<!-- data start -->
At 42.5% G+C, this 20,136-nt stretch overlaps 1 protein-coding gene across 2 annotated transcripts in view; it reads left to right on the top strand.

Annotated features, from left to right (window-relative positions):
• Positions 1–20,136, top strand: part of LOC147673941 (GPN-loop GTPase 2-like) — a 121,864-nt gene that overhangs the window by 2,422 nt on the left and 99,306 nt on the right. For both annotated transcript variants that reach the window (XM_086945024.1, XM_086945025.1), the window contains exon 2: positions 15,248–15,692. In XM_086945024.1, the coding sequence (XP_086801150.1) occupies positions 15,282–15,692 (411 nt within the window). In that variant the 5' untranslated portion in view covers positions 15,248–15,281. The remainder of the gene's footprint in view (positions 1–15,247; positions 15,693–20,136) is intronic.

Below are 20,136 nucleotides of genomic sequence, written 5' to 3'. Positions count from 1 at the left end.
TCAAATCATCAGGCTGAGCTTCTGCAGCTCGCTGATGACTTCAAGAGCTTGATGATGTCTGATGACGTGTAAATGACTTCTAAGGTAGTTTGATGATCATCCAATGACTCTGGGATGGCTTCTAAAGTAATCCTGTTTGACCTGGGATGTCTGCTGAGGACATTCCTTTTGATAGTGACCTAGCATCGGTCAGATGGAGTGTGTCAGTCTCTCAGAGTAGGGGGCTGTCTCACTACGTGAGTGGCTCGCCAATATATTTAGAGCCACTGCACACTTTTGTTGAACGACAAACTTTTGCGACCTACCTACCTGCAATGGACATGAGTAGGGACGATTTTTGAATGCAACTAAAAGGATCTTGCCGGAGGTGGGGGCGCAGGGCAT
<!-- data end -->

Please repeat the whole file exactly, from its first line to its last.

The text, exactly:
At 42.5% G+C, this 20,136-nt stretch overlaps 1 protein-coding gene across 2 annotated transcripts in view; it reads left to right on the top strand.

Annotated features, from left to right (window-relative positions):
• Positions 1–20,136, top strand: part of LOC147673941 (GPN-loop GTPase 2-like) — a 121,864-nt gene that overhangs the window by 2,422 nt on the left and 99,306 nt on the right. For both annotated transcript variants that reach the window (XM_086945024.1, XM_086945025.1), the window contains exon 2: positions 15,248–15,692. In XM_086945024.1, the coding sequence (XP_086801150.1) occupies positions 15,282–15,692 (411 nt within the window). In that variant the 5' untranslated portion in view covers positions 15,248–15,281. The remainder of the gene's footprint in view (positions 1–15,247; positions 15,693–20,136) is intronic.

Below are 20,136 nucleotides of genomic sequence, written 5' to 3'. Positions count from 1 at the left end.
TCAAATCATCAGGCTGAGCTTCTGCAGCTCGCTGATGACTTCAAGAGCTTGATGATGTCTGATGACGTGTAAATGACTTCTAAGGTAGTTTGATGATCATCCAATGACTCTGGGATGGCTTCTAAAGTAATCCTGTTTGACCTGGGATGTCTGCTGAGGACATTCCTTTTGATAGTGACCTAGCATCGGTCAGATGGAGTGTGTCAGTCTCTCAGAGTAGGGGGCTGTCTCACTACGTGAGTGGCTCGCCAATATATTTAGAGCCACTGCACACTTTTGTTGAACGACAAACTTTTGCGACCTACCTACCTGCAATGGACATGAGTAGGGACGATTTTTGAATGCAACTAAAAGGATCTTGCCGGAGGTGGGGGCGCAGGGCAT